CI/CD using CircleCI and Google Kubernetes Engine (GKE)

Adam Mausenbaum
Jul 11, 2018 · 12 min read

Once upon a time, building and releasing web applications was easy. We used to write some code in PHP, FTP it to our favourite webhost, and then we were done. Things worked. We could be up and running in an hour.

It seems that twenty years later, building and releasing web apps has become much harder. These days we put our microservices in containers, we build complex continuous integration and delivery pipelines, and we orchestrate our containers using complex container management platforms like Kubernetes. Oh, and it’s all in the cloud (I am a Buzzword Bingo champion).

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For reasons, I repeatedly have to setup such architectures. There are an insane amount of moving parts to get this all working:

  1. How do we get our application into a container?
  2. How do we automate our build and test execution (CI)?
  3. How do we publish our docker images?
  4. How do we setup Kubernetes?
  5. How do we automate deployment to Kubernetes?
  6. How do we make our apps publicly accessible?

To make life easier for you, I’ve documented how to build a complete CI/CD pipeline from scratch that solves the above questions.

For Kubernetes, I’m a big fan of Google Cloud’s product, GKE, as it’s incredibly simple to setup, is easy to keep up-to-date with new Kubernetes releases and has some nice extra control plane / management tooling (i.e. Stackdriver for log aggregation just works). We’ll also be using CircleCI as it is simple, free, and flexible.

Side note: if you’re not married to Github + Circle + Kubernetes, you should try out the latest versions of Gitlab as they offer a complete stack that includes project management (ala JIRA), version control, and CI/CD on Kubernetes(see Auto Devops) or even better just make a static site and host it on Github Pages.

In this article, we will setup a basic CI/CD architecture that has the following:

  1. A very simple containerised Node.js application
  2. Automated tests for all commits and pull requests using CircleCI (specifically the version 2.0 API)
  3. Automated deployment to Google Kubernetes Engine (GKE) for all commits to master

At the end, we should have the following pipeline setup:

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If you just want to see how it’s done, take a look at the example repo or at these individual reference files:

Before you start

Before getting started, you should setup the following accounts:

  1. Github (including pushing the sample app below to your account)
  2. CircleCI
  3. Google Cloud Platform ($300 free credit for new signups)

A sample application

For your convenience, I’ve created a very simple Hello World application in Node.js. It contains both the before and after states. To get started, you should clone the repo and checkout the getting-started branch and install the dependencies:

git clone
git checkout getting-started
npm install

You can then run the application using npm start and then visit http://localhost:3000 to verify that it’s working. You should also run the tests using npm test.

If you’d like to follow along step-by-step, you should fork the above repository and use the getting-started branch, or just start a fresh repo on your account and use the code in that branch as a sample (tip: you can checkout that branch, delete the .git directory, and then push to your new repo).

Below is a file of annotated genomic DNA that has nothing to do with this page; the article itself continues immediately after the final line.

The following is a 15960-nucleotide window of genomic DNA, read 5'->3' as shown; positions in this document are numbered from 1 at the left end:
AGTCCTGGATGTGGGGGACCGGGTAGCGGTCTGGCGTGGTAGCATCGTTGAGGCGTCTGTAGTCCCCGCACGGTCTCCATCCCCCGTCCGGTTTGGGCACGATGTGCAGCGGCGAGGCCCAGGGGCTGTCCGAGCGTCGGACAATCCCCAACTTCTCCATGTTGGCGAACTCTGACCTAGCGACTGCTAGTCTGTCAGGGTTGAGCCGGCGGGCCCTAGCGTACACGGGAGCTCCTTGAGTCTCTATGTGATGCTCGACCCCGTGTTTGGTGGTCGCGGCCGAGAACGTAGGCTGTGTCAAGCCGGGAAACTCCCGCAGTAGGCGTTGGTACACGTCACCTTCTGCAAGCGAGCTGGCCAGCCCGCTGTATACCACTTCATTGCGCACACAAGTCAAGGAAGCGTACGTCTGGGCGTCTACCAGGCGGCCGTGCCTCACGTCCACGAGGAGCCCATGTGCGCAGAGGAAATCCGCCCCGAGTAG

Setting up Continuous Integration using CircleCI 2.0

Login to your CircleCI account and follow the instructions to start building your project there. In particular, the instructions will require you to create the folder and file .circleci/config.yml in your project. You can use the following configuration:

The above config does the following:

  • Starts up a container using a Node.js v10.x base image. All subsequent steps run inside that container
  • Checks out the code from Github
  • Installs our dependencies using npm install
  • Caches our dependencies (node_modules) and restores them for future installs. The cache is based on the checksum of package.json so that any changes to our package.jsonwill invalidate our cache.
  • Runs our tests using npm test

Side note: You’ll also notice a strange new section at the bottom of the file called workflows. While this is not strictly necessary at this point, it’s a new feature in the Circle 2.0 spec that will be useful when we get to the deployment part of the pipeline. At the time of writing, I also found there was a lack of good end-to-end examples for version 2.0.

Your build should have completed and look something like this:

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The build should now run for every commit you make (to any branch) — including Pull Requests! You can test this by making a PR, your PR should now show you the status of the tests. You can also update your repo settings to ensure that all tests have passed before a PR can be merged.

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Recap — what do we have so far? We now have a fully automated continuous integration pipeline that runs our tests on every commit and pull request.

Creating a Dockerfile

Let’s start by getting our app into a Docker container. In the root of the project, create a file named Dockerfile with the following content:

The nice thing about this Dockerfile is how it leverages Docker’s layer caching. It first copies in just the package*.json files and then runs npm install. We now have a docker layer containing just our dependencies. As these don’t change very often, our docker build will skip this step in subsequent builds. We only then copy in our code. Every time our code changes and we want to re-build, Docker will only have to copy in the new code (and not install the dependencies).